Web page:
Updated: Jul 22, 2022
Between 1870 and 1920, across eight different states and territories, the Colorado Range Wars were a series of armed conflicts in the Western United States primarily fought between sheep and cattle owners over grazing rights. While many states saw action based on this conflict, it primarily occurred in Texas, Arizona, Wyoming, and Colorado. Approximately 120 of these conflicts occurred, with 54 men killed and 50,000 to 100,000 sheep slaughtered in the process.
The Cause of Conflict
Easily put, the cattlemen of these lands saw the sheepherders as invaders in their land. Although they were to share the public lands on a first-come-first-served basis, the cattlemen felt that the sheep were destroying the public grazing areas. The conflict came when the cattlemen began trying to run out the sheepherders and the herds that they brought onto the land.
By 1870, cattle ranching was an established trade across Texas, which is about the time that sheepherding became more prevalent across the country. Most Texas cattlemen would block their land (private or public) using fencing, and when matters ended up in court, the law would side with the cattlemen, which whom they had already established rapport. Most sheepherders were considered weaker in terms of trade and were often ruled against before the trials would start. Many of the cattlemen were concerned about the potential of sheep scabs (scabies) that would infest their cow herds, and it soon became regulation that these sheepherders get an inspection of their flock before entering any public lands. Those who didn’t abide and crossed over a border were charged with a felony. Texas involvement in the Range Wars was relatively minimal compared to other states, using legal ramifications as deterrents.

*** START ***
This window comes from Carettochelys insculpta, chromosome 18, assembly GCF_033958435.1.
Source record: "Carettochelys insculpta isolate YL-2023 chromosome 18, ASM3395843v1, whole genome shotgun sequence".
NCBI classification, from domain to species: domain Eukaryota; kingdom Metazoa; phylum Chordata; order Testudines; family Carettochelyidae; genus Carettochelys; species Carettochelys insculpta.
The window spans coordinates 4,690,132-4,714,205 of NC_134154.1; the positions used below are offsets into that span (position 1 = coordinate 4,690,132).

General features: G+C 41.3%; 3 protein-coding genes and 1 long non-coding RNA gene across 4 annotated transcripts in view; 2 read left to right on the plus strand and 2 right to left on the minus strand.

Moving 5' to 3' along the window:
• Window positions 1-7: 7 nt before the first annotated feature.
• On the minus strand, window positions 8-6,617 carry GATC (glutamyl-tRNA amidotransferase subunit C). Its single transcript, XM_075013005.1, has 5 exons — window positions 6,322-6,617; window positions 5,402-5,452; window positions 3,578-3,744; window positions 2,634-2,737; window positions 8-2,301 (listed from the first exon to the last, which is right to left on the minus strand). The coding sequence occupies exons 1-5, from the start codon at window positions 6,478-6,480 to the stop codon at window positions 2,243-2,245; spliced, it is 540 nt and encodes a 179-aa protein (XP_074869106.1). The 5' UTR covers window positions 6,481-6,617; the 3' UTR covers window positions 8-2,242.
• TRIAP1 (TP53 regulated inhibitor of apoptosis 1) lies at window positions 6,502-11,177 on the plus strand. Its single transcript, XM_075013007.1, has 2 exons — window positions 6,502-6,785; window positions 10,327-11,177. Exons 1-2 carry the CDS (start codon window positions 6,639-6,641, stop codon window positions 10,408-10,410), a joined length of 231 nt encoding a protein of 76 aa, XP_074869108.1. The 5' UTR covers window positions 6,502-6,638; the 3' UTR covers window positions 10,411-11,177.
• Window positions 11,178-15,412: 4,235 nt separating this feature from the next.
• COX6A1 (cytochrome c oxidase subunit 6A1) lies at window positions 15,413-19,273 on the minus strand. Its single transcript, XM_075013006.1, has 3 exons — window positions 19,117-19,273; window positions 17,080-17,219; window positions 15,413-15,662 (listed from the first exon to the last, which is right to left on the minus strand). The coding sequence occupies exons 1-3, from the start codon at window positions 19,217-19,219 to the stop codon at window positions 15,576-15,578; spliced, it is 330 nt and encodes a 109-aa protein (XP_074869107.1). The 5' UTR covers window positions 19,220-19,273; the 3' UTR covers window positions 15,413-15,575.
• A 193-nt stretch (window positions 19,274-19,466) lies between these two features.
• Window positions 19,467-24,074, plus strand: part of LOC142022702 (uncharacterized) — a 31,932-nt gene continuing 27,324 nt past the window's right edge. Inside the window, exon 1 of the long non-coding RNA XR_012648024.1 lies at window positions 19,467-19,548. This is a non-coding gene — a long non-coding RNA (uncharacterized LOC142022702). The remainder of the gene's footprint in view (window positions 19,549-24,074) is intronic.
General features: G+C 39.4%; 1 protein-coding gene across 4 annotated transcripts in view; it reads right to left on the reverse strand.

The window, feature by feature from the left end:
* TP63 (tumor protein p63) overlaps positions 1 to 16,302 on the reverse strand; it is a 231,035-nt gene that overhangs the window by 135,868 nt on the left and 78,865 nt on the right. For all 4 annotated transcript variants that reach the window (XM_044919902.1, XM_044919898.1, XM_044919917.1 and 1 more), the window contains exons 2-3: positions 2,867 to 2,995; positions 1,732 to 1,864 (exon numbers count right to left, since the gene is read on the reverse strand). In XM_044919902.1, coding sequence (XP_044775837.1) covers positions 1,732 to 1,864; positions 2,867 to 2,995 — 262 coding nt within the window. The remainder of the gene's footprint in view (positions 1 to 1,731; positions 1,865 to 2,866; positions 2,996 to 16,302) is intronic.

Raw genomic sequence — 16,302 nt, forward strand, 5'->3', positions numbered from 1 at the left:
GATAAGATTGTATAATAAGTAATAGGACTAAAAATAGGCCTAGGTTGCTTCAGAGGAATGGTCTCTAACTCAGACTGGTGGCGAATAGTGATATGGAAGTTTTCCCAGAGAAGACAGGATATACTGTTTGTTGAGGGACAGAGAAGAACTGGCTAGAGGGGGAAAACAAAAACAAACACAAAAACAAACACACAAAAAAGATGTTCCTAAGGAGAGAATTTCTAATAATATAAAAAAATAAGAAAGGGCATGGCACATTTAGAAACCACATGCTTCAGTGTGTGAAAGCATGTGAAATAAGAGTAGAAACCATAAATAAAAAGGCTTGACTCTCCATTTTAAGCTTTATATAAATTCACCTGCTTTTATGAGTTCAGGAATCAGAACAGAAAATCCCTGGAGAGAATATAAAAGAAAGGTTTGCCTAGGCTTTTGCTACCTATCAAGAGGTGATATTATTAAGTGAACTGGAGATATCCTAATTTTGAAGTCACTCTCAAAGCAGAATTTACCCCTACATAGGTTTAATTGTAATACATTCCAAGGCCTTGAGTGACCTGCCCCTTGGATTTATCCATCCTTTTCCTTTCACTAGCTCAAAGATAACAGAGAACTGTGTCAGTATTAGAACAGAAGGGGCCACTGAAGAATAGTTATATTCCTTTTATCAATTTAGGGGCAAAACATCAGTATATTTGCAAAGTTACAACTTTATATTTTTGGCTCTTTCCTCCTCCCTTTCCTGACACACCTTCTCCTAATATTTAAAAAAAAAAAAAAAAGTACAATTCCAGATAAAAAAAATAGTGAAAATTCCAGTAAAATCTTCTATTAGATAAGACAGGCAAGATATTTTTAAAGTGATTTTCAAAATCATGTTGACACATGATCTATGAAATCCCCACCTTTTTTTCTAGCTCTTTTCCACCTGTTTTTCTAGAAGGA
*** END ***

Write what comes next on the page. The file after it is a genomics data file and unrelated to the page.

Of all the Range Wars, the most costly one belongs to an Arizona conflict. The war was between the families of John D. Tewksbury and Tom Graham, both cattlemen, but the former was a supporter of moving sheep onto public lands for grazing when the trade entered the area in 1885. The appearance of these flocks unnerved many of the cowboys in the area, creating a united front in defending their ranges. The Tewksbury and Graham families had been feuding since 1882, but it wasn’t until 1885 when the first bloodshed occurred. Tewksbury had contracted a herd of sheep, but they were ambushed on their route, and the sheepherder was murdered by Andy Cooper, a member of the Graham faction and associate of the Hashknife cowboys who were in conflict with the sheepherders. The feud between these families was not the only conflict that took place. By the end of the Range Wars, more than 25,000 sheep in Arizona had been killed. By 1886, it was illegal for sheepherders to move their flocks within two miles of herd grazing land.
Wyoming and Colorado
The Range Wars in the Wyoming and Colorado region were the most violent and longest-lasting of the conflict. The cattlemen of Colorado were unwilling to share their grazing land with the sheepherders crossing the border. At the turn of the century, the squabbles turned into full-on violence and reached their peak. Massacres broke out across the region, with one flock owner recording damages of over $40,000. Raiders in masks shot and killed a flock owner, 25 sheep, and two sheep dogs and burned the wagons with kerosene. Sheep raiders had not been prosecuted prior to this, but the subjects were apprehended, and this brought about the beginning of peace across the region.
For more on Colorado’s infamous Range Wars, watch this video.